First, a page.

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The Music Modernization Act: What Is It & Why Does It Matter? (Guest Column)

The negotiated and much debated Music Modernization Act is now before our Congress and Senate, two groups embroiled in stalemates on health care, immigration and government shutdowns. But what does…

The negotiated and much debated Music Modernization Act is now before our Congress and Senate, two groups embroiled in stalemates on health care, immigration and government shutdowns. Shockingly, this is a bill that looks likely to pass through the aisles of dissent and draw a wide swath of support from both Democrats and Republicans. But what does it mean and why does it matter?

What Is It?: The Music Modernization act, or “MMA” creates a formalized body, run by publishers, that administers the “mechanical licensing” of compositions streamed on services like Spotify and Apple Music (we call them DSPs). It changes the procedure by which millions of songs are made available for streaming on these services and limits the liability a service can incur if it adheres to the new process. It funds the creation of a comprehensive database with buy in from all the major publishers and digital service providers. This would be the first of its kind that has active participation from the major publishers, representing a vast majority of musical works. It also creates a new evidentiary standard by which the performance rights organizations ASCAP and BMI can argue better rates for the performance of musical works on DSPs.


So What?: First and foremost, the MMA is a proposition that is supported by both a majority of songwriters and publishers and the DSPs. Two groups who have rarely, if ever, agreed. A gargantuan effort and result just with respect to the consensus created against groups who are more comfortable suing each other than shaking hands.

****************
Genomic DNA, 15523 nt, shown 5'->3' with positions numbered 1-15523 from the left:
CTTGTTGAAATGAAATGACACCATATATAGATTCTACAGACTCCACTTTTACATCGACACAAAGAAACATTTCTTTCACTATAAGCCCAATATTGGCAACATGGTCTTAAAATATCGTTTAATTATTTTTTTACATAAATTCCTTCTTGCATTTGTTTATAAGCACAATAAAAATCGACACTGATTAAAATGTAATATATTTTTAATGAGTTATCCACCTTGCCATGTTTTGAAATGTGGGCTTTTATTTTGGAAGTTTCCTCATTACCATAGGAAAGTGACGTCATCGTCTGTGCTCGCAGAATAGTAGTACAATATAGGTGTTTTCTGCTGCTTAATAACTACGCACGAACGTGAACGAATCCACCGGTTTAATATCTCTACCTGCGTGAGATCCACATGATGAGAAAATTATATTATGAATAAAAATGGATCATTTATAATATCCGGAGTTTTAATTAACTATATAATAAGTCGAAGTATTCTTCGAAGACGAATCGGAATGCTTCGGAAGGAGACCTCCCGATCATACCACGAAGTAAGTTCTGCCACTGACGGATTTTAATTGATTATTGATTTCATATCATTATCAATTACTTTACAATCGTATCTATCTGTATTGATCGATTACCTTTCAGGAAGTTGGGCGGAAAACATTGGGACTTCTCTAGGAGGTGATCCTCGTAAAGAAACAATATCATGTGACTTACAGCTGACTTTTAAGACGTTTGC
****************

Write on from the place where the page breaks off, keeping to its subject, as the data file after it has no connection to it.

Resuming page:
Secondly, it literally “modernizes” the process and brings music licensing into the 21st century. Instead of bulk Notice of Intentions — the tree killing process of sending actual physical letters of intent to each publisher for each share of each song — the licensing will be done electronically. 

Third, it puts the unclaimed royalties in the hands of the content community, rather than sitting with the DSPs.

Fourth, it finally creates a comprehensive database that everyone can agree on. While various companies and services have a version of a database, U.S. publishers have not agreed on one that is both comprehensive and accurate. As part of the MMA, the digital service providers will pay for the creation and maintenance of a database that will finally (hopefully) put all mechanical licensing information in one place that is accessible to all. No more politicization of information and the expense of progress.


Finally, it provides streaming services with confidence that, if they follow the process, they can accurately and comprehensively license all the musical works on their service without fear of billion dollar lawsuits against them. And confidence grows markets and boosts economy.  

In Sum: Nothing is perfect. There will be meaningful criticism of this bill. But at the end of the day, this is a good thing for our business. A consensus amongst the music community and agreement with the DSPs. Two notions that, before this bill, lived in the realm of fantasy. And a real nuts and bolts solution to, what a year ago, seemed to be an insurmountable obstacle. 

As someone close to various people in the proverbial “eye of the hurricane” on this bill (both supporters and dissenters) I can tell you that there is no nefarious scheme, no conspiracy theory that holds. This bill was borne from good intentions and a genuine desire by songwriters, publishers and DSPs to solve a problem. 

Let’s let them.

Jordan Bromley is a partner at law firm Manatt, Phelps & Phillips, LLP.